News Links | June 11, 2019
System News | Opinion
... Tacoma Community College in Washington has partnered with the Tacoma Housing Authority to provide 150 vouchers
to help pay the rent for students in need. ... Olympic College in Bremerton, Washington, has several spots on campus where students can get a meal
or pick up groceries. It also has showers that students can use. And it is working
with a program started by a local couple who rent houses, then sublet them to the
homeless, to designate two houses specifically for college students by the fall.
USA Today, June 10, 2019
Community and technical colleges across Washington state are working to increase the
percentage of students who graduate or transfer to another college or university.
Peninsula College in Port Angeles has had the biggest increase in the past five years. The college’s
rate of full-time students graduating or transferring to another college has jumped
by 47 percent since the 2013-14 school year. ... Other community and technical colleges
have adopted guided pathways, including Everett Community College and South Seattle College. State lawmakers voted this past legislative session to allocate more funding so
additional colleges can implement the model.
KNKX, June 10, 2019
... “What we were finding was a lot of our students hadn’t met with each other prior
to the orientations and getting on campus, so we felt the end of the school year was
the perfect time to say, 'Hey, we hear there’s 100 kids from Tacoma schools going
to Tacoma Community College. Do you know that?’” said Brandon Ervin, a counselor at Mount Tahoma High School
who helped create the event. “Let’s get them all in the same room and talk about this
KNKX, Jun 10, 2019
The school year is coming to an end and Tacoma Community College says its housing for homeless students is working well. Many of them have found a
home at Highland Flats, or what used to be called the Tiki Apartments. The college
is giving good grades to the partnership between the apartments and the school, which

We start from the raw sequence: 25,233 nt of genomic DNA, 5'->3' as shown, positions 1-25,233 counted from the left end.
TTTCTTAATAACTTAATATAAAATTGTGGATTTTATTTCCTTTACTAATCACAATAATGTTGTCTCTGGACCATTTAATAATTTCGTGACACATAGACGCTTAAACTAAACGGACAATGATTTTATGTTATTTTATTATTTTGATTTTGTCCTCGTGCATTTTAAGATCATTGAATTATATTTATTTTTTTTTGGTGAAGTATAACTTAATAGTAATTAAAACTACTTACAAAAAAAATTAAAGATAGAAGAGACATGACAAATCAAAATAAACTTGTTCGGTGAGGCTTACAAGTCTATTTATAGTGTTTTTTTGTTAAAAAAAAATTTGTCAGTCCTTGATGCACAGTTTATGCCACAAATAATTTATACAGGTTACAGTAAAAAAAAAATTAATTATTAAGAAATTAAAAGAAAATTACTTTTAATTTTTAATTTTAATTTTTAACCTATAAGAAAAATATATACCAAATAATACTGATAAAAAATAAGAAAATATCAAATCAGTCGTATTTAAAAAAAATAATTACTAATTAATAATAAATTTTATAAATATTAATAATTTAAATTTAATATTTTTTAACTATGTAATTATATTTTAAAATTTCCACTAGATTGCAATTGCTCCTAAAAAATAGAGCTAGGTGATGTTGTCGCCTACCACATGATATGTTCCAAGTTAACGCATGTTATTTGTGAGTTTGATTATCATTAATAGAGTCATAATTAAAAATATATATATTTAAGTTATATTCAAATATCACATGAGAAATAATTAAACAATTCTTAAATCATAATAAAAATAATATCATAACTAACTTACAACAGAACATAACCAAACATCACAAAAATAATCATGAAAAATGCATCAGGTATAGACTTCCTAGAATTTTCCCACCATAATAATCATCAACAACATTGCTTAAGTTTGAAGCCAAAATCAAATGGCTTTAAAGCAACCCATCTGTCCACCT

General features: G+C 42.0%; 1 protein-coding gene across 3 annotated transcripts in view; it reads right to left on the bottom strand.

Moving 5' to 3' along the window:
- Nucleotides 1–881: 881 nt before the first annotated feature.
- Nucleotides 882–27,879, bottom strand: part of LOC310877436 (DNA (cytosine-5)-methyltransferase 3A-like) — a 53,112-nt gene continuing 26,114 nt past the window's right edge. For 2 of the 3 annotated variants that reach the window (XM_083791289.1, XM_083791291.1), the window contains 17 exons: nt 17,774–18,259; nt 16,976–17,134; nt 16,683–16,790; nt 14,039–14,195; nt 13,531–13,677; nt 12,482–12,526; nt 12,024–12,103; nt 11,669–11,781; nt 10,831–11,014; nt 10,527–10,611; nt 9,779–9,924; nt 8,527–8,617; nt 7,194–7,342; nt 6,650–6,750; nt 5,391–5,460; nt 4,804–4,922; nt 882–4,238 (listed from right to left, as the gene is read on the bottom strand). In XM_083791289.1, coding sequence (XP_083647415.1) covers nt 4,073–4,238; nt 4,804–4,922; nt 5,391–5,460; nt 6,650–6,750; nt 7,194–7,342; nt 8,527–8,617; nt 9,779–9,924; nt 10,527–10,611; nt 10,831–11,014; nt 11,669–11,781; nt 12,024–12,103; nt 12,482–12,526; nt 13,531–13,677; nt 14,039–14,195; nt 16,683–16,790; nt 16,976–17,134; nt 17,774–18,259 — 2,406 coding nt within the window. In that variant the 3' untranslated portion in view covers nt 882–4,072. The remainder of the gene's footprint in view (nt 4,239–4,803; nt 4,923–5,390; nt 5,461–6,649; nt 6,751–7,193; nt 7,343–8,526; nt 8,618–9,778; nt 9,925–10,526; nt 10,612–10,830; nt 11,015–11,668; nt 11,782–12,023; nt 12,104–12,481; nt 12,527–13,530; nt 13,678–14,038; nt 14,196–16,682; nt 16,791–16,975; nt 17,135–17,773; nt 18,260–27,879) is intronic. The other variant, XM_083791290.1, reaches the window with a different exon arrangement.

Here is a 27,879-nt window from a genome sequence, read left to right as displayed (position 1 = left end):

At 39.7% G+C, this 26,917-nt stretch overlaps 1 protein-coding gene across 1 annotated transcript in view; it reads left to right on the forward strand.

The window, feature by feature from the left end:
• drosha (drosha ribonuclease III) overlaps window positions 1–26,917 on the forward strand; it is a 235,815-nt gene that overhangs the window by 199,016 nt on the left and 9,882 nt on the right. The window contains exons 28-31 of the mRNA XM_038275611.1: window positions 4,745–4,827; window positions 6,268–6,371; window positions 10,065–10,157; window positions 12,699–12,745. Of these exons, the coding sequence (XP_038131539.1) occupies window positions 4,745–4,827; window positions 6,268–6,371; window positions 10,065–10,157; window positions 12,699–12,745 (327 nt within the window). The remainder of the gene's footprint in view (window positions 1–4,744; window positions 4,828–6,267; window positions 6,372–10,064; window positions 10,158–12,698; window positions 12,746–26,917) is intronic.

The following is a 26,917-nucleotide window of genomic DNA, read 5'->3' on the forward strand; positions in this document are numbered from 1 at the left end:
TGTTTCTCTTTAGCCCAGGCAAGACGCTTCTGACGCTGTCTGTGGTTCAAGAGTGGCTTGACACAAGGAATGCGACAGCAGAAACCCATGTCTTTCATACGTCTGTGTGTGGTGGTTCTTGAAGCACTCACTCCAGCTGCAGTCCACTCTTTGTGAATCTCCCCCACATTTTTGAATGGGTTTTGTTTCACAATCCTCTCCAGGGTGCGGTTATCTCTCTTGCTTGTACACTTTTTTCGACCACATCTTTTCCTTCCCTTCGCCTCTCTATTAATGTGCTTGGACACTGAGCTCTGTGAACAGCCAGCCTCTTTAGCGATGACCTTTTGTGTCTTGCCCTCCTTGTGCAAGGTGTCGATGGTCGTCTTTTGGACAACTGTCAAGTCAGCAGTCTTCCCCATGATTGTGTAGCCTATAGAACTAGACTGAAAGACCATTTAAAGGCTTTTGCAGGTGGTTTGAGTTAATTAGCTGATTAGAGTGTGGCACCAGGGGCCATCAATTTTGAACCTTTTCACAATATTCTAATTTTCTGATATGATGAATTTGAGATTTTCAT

provides the students a place to stay so they can concentrate on their studies.
KOMO, June 10, 2019
After wrapping up the first year of leading a team in science-based education, Sartori
Elementary School’s principal is receiving recognition from her alma mater. Angela
Sheffey-Bogan is being recognized as the 2019 Distinguished Alumna for Highline College. Bogan was chosen because of her notable contributions to her profession, commitment
to equity and changing the instructional model for elementary school, according to
a press release from Highline College.
Renton Reporter, June 9, 2019
Jayden Fullerton will be graduating from not one but two schools later this month.
Before turning 16 he will have earned a diploma from Arlington High School and an
associate’s degree from Everett Community College. All the while, he has maintained a 3.85 GPA. To accomplish this, Fullerton skipped
first and 10th grades. And starting in fourth grade he began taking advanced math
curriculum, completing four years of math in one year through an online program.
Everett Herald, June 9, 2019
At Larch Corrections Center, 392 inmates enrolled in college or General Education
Development coursework through Clark College during the 2017-2018 school year, according
to the State Board for Community and Technical Colleges. ... Clark College’s GED program at Larch Corrections Center is a cornerstone of the educational offerings
at the 480-inmate prison. For many, it means more than passing the four-part test,
earning the equivalent of a high school diploma. It means becoming a better partner,
a better father, a better man. It means opening job opportunities, earning degrees
— and never winding up back here again.
The Columbian, June 9, 2019
The Treasure Valley Wine Society, a group of wine enthusiasts in the greater Boise
area, awarded a $1,500 scholarship award to Chris Jackson of Dayton, Washington. Society
president Garry Scholz said the award is specified for a student beginning his or
her second year enrolled in the enology and viticulture program at Walla Walla Community College. Jackson, a U.S. Army veteran, is not only studying enology and viticulture, but
plant and soil science as well.
Idaho Press, June 9, 2019
Columbia Basin College dental hygiene students help 2,700 people each year who can’t afford to see a dentist.
Nearly all of the people who walk into the college’s low-cost clinic live below the
poverty line and don’t have insurance to cover the costs of regular check-ups. Now
the college will be able to double the amount of patients during the next four years
because of a $250,000 grant from the MJ Murdock Charitable Trust. The trust provides
grants across the Pacific Northwest to help strengthen education and culture.
Tri-City Herald, June 8, 2019
Lt. Gov. Cyrus Habib was the keynote speaker last month at Clark College’s Students with Disabilities Breakfast. The breakfast was hosted by the Office of Diversity,
Equity and Inclusion. Habib shared his experiences as a young, blind Iranian immigrant
who earned a law degree. Habib, 37, was elected to the post in 2016. In addition to
serving as president of the state Senate, he is the acting governor when Gov. Jay
Inslee is out of state.
The Columbian, June 8, 2019
... Just when Thompson was growing tired — physically and mentally — of her predicament,